Spring is near and I say it’s about time we start showing the season a little love and since mixed media projects are all the rage, we’re going to share with you one of our most recent mixed media projects, Cut Out Waste.
This panel incorporates mdf board, glass, copper came, solder, wood and paint. It was created mostly using scraps, and believe it or not, all of the materials were cut to size using a single tool… The Precision 2000 Bandsaw – the ultimate hobby saw or should I say mixed media art saw!
The Precision 2000 has capabilities of cutting glass, stone, shell and acrylic with the diamond blade; wood, wood composites and leather with the wood blade; and soft, non-ferrous metals with the metal blade so it truly is the perfect tool for mixed media work.
Raise your hands if you are totally psyched about what is happening in today’s arts and crafts world!
In true Arnold Horshack form “OOOOOOHHHHH! OOOOOOHHHHH! OOOOOOHHHHH!”
What has gotten me so excited – the rise of Mixed Media Collage!
I have a confession to make, even though I work mainly in the art glass world – I am so the closet Mixed Media Collage junkie! No wonder, my love of combining tiny pieces of tesserae to create mosaics translates perfectly to combining layers of mixed media to create a similar effect.
Mixed Media Collage brings so many techniques together to create wonderful masterpieces. It’s all about the layering and composition. And it teaches us so much about what looks “right” and what doesn’t.
Now mind you, I said I was a junkie, not an expert! But I would like to share with you my addiction and the method to my madness or
the madness to my method.
To begin creating a collage you usually start with a sturdy backing, or substrate to create the foundation for your work. For a mixed media art collage, this may be a canvas, a piece of cardboard, a piece of wood, a page of an altered book or my favorite – a sheet of metal. Just make sure it is sturdy enough to support what you have in mind – or you just might lose your mind.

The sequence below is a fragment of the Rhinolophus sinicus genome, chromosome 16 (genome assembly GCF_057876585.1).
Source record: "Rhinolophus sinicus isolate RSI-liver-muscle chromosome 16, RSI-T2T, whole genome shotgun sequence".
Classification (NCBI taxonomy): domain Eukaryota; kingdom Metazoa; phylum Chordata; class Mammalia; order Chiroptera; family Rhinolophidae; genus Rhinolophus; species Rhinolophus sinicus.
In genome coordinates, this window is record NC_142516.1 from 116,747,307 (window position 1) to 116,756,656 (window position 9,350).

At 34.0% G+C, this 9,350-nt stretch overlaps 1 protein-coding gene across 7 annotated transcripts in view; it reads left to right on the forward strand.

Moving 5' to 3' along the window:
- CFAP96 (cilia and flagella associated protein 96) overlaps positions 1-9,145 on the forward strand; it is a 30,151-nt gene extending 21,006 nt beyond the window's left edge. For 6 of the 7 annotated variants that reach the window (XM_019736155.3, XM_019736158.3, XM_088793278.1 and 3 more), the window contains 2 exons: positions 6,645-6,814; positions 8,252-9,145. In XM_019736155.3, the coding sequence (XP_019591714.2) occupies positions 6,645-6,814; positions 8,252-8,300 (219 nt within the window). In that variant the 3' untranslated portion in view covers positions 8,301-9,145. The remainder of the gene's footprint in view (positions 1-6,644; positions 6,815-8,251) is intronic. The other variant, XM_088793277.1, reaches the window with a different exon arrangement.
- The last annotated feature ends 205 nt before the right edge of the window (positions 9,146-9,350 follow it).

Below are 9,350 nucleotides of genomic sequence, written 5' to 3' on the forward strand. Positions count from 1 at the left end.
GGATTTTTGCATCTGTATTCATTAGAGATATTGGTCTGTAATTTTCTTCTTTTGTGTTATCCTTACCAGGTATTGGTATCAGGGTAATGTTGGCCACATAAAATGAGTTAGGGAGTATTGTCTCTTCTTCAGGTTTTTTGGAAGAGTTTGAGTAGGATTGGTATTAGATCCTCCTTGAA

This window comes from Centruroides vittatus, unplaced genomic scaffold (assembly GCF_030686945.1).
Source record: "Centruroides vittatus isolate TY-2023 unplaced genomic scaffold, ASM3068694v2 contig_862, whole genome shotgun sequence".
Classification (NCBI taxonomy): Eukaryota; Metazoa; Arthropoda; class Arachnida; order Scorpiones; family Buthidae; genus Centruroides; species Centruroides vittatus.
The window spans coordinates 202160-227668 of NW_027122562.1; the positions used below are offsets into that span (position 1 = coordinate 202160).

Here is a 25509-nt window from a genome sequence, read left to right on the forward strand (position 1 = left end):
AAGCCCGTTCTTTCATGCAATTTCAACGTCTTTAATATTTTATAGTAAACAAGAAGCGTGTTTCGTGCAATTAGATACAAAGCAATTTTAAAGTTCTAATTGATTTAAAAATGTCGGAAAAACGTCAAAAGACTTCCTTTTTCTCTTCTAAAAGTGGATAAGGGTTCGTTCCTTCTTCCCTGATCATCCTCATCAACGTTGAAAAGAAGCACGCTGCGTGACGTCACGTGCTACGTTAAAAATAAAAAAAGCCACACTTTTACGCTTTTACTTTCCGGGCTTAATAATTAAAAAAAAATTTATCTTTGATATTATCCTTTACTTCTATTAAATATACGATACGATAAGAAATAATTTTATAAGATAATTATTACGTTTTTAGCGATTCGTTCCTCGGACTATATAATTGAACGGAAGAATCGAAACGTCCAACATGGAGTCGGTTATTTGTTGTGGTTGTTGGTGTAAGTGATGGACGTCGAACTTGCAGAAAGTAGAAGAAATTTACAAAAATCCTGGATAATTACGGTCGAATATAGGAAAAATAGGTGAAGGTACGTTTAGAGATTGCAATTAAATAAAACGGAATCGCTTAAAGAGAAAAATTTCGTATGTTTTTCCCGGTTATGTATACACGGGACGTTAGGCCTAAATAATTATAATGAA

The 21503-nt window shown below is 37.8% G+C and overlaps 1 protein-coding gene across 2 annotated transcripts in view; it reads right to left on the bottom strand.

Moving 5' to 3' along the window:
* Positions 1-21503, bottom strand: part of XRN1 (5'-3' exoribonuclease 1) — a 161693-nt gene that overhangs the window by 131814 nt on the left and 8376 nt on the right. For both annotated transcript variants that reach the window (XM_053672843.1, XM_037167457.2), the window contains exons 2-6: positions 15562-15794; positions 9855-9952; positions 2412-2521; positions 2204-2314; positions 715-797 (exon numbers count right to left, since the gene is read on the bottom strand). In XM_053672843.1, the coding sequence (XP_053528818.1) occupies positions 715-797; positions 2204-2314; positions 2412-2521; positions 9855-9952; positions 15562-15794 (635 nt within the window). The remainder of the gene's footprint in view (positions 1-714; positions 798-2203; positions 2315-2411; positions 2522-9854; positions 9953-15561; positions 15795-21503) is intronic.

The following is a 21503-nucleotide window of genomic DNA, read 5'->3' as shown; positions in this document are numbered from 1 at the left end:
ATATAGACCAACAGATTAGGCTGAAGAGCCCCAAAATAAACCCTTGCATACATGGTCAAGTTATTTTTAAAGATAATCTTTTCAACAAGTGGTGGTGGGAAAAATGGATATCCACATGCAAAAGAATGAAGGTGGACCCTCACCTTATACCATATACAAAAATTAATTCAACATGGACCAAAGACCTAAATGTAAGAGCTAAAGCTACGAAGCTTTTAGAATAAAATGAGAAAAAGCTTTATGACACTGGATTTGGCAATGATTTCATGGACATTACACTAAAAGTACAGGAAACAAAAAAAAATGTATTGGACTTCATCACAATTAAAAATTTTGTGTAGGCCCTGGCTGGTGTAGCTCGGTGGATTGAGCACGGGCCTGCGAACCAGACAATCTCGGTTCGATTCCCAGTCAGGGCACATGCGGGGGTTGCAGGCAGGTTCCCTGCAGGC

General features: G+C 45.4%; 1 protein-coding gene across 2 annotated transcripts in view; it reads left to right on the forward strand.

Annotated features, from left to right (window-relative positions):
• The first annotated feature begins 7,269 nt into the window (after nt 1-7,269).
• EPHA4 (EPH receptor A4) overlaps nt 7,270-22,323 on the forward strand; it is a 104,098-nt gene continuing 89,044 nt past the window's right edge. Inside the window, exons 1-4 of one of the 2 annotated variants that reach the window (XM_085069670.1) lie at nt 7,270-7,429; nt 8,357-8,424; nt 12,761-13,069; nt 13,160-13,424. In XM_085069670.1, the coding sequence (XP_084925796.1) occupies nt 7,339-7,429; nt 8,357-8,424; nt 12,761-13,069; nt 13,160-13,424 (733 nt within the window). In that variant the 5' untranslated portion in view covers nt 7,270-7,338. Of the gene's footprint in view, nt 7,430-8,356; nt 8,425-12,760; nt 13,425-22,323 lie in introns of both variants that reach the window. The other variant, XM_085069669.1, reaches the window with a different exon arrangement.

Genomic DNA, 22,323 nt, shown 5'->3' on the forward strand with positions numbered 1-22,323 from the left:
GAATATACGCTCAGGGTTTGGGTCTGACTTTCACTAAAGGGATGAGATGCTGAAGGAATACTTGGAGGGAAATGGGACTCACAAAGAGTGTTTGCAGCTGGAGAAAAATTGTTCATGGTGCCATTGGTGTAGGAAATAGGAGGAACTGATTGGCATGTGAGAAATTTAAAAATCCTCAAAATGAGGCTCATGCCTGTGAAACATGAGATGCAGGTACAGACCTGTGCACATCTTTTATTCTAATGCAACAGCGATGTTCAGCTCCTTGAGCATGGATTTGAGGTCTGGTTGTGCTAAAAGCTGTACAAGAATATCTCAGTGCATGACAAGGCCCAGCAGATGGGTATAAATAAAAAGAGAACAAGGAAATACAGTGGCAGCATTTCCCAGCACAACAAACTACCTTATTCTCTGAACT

Now for the background! There are many ways a mixed media collage background can be created. You can use paint, vintage papers, old pages from books, stamping and stenciling, crumbled craft paper or newspaper; use them alone or conjunction with each other to create interest. Some of it may fade into the background as you layer; other bits will peak through. I love layering, then using sandpaper to scrub away areas – I call it the peek-a-boo effect! When layering paints to create a background, take your time and allow layers to dry once blended. As a junkie, I have to admit sometimes I overdose on background layering – I need rehab or a sponsor to help me know when to say when!
So many embellishments so little space! Vintage images, photos, found objects, fabric, lace, wording and texting, eyelets, buttons,
beads, shells, pieces of wood, metal, glass tile, wire, fabric, bottoms of glass bottles, if it can be glued it can be used, that’s my motto! This is where the Precision 2000 comes in handy. Small enough to fit on my drafting table, this little saw will cut just about anything. Using this saw, I’ve even cut a book right down the middle. It has become this junkie’s habit!
But wait don’t glue anything! Stage your elements first, then walk away, things look a lot different in the morning or a couple hours later! This is the stage where I usually get a glass of wine or a cup of awesome Coffee Emporium Joe (or what I call “steaming nirvana”) and take a creative break!
Once you are in love with your layout, consider how you are going to attach your elements to your mixed media artwork. Adhesives of different strengths are available depending on what you are attaching. If the item is particularly bulky, consider wiring or tying it into the piece. This adds visual richness and takes the pressure off the adhesive.
Once the piece is finished, you can stand back and admire your work and have another glass of wine or if you are like me start a new one…